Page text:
Social support is considered to be one of the most important resources for coping with cancer. However, social interactions may also be detrimental, e. g. disappointing or discouraging. The present study explored: 1. the extent of illness-specific positive aspects of social support and detrimental interactions in melanoma survivors, 2. their relationships to mental health characteristics (e. g. distress, quality of life, fatigue, coping processes, and dispositional optimism) and 3. Combinations of positive social support and detrimental interactions in relation to depression and anxiety.
Based on the cancer registry of Rhineland-Palatinate, Germany, melanoma patients diagnosed at least 5 years before the survey were contacted by their physicians. N = 689 melanoma patients filled out the Illness-specific Social Support Scale ISSS (German version) and standardised instruments measuring potential psychosocial determinants of social support.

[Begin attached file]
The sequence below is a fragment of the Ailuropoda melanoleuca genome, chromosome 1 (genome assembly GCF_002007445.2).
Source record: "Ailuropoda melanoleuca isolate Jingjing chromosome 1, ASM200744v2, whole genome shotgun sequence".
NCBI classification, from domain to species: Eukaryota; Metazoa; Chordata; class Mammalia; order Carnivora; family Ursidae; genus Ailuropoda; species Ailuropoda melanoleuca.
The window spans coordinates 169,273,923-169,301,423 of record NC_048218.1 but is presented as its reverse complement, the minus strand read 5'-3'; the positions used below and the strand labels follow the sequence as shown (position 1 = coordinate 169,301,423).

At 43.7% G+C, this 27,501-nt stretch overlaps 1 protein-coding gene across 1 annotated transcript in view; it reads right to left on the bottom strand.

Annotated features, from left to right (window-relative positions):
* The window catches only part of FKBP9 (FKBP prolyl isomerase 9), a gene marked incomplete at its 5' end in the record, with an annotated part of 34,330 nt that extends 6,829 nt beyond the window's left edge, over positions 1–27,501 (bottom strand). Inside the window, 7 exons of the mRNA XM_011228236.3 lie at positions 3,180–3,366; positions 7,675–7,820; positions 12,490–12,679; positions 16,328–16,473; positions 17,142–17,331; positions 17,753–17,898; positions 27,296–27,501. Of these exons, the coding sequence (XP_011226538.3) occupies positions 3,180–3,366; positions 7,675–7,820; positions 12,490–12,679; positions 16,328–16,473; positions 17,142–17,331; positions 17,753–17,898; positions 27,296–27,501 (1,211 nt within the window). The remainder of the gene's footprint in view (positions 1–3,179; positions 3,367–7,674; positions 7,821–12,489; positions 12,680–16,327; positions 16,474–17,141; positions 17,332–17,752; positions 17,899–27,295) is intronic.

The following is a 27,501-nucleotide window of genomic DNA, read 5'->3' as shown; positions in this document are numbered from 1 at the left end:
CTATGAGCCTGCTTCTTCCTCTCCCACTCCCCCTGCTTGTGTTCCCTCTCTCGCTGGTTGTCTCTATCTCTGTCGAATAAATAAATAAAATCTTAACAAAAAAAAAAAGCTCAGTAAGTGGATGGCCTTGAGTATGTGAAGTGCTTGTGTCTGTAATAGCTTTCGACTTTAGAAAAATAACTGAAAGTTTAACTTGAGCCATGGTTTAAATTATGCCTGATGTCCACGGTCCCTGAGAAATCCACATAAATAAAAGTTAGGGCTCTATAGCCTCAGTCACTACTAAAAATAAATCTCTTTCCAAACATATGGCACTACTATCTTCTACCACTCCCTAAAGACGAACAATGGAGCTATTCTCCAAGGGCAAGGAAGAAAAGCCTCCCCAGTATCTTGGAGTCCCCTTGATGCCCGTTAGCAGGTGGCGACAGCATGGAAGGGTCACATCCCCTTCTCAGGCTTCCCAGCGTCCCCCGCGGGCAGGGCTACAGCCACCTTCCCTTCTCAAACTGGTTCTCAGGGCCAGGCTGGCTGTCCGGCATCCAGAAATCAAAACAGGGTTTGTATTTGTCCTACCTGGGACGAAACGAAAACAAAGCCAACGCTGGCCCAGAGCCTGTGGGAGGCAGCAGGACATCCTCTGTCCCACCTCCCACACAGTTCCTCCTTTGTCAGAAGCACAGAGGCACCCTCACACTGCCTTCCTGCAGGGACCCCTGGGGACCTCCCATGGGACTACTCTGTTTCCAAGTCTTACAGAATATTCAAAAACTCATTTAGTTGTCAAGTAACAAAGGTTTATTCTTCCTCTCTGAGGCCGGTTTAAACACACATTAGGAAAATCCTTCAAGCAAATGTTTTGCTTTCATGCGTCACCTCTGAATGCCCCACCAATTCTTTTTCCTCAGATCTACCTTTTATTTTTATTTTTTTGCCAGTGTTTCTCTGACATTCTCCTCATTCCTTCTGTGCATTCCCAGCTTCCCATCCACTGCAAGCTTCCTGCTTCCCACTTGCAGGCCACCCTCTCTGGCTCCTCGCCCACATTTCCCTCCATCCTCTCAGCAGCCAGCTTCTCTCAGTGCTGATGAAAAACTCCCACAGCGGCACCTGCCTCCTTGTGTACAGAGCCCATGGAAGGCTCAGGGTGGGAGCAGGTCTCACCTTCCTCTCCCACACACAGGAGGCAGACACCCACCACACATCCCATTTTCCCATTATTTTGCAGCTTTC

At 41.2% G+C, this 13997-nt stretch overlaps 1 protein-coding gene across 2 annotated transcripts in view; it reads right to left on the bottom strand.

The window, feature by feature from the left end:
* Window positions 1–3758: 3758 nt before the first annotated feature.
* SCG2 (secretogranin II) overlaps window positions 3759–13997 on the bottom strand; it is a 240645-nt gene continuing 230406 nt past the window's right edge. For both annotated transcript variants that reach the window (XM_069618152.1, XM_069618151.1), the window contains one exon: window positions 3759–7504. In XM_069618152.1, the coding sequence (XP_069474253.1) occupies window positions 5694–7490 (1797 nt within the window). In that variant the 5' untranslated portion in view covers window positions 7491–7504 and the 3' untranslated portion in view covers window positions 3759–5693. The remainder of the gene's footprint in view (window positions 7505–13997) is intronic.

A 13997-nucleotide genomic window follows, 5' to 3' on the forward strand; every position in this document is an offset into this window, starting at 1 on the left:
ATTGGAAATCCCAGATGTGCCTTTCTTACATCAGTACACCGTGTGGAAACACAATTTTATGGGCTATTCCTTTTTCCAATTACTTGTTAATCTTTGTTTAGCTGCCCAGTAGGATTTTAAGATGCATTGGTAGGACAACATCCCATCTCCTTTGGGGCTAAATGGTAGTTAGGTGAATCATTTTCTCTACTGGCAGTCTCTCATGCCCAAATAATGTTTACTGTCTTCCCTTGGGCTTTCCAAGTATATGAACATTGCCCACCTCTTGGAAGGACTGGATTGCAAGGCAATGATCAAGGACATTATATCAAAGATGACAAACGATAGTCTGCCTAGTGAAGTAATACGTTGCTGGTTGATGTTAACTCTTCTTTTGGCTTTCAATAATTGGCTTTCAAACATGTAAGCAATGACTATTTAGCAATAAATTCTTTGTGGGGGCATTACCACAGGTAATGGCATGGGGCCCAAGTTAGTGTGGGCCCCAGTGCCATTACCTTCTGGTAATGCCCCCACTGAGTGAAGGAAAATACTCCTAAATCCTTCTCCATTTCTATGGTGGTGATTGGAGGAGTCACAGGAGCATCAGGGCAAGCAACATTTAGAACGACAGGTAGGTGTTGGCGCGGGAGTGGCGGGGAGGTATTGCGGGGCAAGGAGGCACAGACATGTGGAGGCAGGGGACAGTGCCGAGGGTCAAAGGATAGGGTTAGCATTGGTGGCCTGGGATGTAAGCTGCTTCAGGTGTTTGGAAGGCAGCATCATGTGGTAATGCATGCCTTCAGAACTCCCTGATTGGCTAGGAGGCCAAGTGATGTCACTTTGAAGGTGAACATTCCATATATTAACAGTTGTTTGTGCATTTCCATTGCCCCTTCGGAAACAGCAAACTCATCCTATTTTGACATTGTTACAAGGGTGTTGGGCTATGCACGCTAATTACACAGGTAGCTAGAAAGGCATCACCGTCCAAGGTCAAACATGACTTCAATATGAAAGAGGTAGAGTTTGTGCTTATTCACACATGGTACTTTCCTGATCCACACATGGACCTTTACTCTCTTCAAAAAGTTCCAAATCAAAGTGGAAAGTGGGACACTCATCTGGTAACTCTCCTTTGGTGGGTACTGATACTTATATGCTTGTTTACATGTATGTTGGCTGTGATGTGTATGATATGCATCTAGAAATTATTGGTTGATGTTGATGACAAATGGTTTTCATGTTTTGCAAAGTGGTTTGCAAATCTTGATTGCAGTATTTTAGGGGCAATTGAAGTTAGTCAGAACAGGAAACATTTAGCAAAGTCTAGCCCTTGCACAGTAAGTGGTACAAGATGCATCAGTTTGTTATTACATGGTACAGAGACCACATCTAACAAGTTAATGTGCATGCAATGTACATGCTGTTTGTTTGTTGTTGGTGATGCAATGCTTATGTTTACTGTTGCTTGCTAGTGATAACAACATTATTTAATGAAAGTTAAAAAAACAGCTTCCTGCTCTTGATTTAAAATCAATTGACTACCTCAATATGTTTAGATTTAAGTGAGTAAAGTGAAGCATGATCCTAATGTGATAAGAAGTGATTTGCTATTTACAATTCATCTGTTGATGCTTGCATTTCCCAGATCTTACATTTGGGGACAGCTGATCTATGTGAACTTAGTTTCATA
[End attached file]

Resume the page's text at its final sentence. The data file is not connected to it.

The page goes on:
Using principal component analysis, the two factor structure of the ISSS could be reproduced with acceptable reliability; subscales were “Positive Support” (PS) and “Detrimental Interactions” (DI); Cronbach’s α = .95/.72. PS was rated higher than DI. Multivariable linear regressions identified different associations with psychosocial determinants. Survivors living in a partnership and those actively seeking out support had a higher probability of receiving PS, but not DI. PS and DI interacted regarding their association with distress: Survivors reporting high DI but low PS were the most depressed and anxious. High DI was partly buffered by PS. When DI was low, high or low PS made no difference regarding distress.
Psycho-oncologic interventions should take into account both positive and negative aspects of support in order to promote coping with the disease.